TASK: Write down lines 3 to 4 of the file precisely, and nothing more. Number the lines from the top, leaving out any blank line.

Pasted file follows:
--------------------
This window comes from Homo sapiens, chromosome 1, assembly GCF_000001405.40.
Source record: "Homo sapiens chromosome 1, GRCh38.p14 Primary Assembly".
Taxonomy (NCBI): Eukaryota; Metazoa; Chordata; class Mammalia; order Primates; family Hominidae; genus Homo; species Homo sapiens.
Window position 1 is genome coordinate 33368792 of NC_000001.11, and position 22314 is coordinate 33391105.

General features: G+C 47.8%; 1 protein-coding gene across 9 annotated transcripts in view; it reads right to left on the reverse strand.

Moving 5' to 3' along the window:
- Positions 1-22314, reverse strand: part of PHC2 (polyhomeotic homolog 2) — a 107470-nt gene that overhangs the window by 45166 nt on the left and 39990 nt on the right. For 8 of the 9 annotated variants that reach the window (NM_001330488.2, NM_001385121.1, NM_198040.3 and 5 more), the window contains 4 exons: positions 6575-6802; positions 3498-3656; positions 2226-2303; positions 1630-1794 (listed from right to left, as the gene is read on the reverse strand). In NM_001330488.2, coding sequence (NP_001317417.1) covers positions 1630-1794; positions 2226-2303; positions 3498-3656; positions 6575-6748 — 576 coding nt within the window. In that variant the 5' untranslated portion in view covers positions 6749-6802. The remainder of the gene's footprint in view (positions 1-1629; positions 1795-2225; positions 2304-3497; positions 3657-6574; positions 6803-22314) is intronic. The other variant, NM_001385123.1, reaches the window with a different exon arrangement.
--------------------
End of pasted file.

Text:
Taxonomy (NCBI): Eukaryota; Metazoa; Chordata; class Mammalia; order Primates; family Hominidae; genus Homo; species Homo sapiens.
Window position 1 is genome coordinate 33368792 of NC_000001.11, and position 22314 is coordinate 33391105.